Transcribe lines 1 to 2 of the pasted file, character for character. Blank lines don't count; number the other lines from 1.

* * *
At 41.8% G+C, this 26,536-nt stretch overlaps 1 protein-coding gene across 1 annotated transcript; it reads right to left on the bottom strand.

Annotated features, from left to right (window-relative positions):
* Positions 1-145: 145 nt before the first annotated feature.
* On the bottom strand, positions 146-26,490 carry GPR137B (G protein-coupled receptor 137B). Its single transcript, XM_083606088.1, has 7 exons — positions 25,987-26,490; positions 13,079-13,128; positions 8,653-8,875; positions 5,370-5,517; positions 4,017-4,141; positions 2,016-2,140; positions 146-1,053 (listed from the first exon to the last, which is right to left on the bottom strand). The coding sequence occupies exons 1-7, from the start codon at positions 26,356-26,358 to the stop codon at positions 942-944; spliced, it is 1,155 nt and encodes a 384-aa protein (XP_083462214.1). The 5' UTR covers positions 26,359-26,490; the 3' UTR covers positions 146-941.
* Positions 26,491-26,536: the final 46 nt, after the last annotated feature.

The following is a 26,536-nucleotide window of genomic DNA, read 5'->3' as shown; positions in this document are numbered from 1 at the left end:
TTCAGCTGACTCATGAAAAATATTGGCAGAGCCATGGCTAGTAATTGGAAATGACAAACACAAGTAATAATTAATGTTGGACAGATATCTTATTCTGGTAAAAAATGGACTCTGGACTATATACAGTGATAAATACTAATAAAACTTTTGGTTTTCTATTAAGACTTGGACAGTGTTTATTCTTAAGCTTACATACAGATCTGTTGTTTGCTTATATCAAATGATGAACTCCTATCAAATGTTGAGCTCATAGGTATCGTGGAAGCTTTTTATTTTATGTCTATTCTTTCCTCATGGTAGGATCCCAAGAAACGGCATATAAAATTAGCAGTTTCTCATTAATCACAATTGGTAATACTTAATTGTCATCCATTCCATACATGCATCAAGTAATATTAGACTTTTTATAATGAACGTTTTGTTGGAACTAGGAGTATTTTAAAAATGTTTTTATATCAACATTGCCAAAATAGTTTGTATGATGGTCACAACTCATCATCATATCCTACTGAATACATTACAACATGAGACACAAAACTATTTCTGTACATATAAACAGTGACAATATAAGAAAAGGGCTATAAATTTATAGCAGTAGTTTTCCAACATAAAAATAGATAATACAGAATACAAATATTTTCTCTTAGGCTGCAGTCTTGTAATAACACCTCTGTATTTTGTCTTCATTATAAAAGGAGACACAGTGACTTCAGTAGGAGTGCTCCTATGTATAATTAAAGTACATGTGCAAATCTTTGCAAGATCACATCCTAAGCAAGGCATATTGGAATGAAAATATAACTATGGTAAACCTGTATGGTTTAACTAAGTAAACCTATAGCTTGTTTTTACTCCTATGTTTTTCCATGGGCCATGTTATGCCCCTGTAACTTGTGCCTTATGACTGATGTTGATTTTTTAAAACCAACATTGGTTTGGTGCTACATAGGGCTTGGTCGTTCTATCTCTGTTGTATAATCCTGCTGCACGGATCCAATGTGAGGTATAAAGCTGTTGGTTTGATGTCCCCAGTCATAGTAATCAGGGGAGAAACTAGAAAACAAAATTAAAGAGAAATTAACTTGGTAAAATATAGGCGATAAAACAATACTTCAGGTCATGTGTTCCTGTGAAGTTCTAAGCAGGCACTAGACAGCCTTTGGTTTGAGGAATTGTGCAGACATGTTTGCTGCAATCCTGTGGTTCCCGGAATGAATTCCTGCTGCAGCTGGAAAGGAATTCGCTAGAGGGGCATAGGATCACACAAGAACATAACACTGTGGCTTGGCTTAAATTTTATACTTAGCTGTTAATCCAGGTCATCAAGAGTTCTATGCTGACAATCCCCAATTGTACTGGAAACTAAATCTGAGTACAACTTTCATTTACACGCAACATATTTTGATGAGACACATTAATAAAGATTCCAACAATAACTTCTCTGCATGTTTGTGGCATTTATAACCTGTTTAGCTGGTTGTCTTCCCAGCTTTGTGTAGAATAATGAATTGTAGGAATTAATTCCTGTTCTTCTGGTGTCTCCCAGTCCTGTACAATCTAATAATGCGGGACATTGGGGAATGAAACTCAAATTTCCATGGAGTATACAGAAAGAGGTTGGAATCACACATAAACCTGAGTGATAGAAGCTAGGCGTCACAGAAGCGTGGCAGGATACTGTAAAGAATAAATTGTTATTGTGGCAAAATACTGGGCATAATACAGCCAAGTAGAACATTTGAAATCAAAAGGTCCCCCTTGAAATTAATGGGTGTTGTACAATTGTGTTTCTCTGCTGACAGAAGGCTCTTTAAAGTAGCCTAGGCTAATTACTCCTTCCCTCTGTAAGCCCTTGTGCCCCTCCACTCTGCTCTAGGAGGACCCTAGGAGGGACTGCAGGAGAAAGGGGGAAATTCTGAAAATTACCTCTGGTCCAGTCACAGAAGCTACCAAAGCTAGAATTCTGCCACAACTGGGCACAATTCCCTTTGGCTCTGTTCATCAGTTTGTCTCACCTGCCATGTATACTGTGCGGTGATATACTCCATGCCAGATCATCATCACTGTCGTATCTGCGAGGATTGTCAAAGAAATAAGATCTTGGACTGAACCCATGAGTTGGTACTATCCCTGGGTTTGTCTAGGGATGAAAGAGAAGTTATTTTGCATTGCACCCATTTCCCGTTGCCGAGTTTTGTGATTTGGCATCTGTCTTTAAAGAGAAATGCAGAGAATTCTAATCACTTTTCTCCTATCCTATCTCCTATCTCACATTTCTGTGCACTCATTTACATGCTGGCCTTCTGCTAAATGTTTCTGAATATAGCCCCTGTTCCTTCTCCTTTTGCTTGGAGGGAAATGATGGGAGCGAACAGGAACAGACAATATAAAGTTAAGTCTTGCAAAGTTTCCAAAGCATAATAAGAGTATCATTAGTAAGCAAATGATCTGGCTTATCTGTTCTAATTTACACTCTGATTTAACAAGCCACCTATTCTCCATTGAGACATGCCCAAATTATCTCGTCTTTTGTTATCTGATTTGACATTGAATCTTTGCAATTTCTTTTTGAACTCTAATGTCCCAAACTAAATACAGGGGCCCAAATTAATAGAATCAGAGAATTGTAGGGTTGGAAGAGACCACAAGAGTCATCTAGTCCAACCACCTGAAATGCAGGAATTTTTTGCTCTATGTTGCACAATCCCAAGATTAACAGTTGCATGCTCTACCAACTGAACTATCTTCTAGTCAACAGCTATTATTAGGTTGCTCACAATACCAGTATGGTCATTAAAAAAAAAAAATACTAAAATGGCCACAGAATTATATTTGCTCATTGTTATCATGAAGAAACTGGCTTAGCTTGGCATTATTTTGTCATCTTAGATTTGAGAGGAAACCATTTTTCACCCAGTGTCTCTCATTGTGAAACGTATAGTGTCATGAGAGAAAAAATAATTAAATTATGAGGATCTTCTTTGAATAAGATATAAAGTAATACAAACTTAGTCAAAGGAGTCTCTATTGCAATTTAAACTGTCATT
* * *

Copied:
At 41.8% G+C, this 26,536-nt stretch overlaps 1 protein-coding gene across 1 annotated transcript; it reads right to left on the bottom strand.

Annotated features, from left to right (window-relative positions):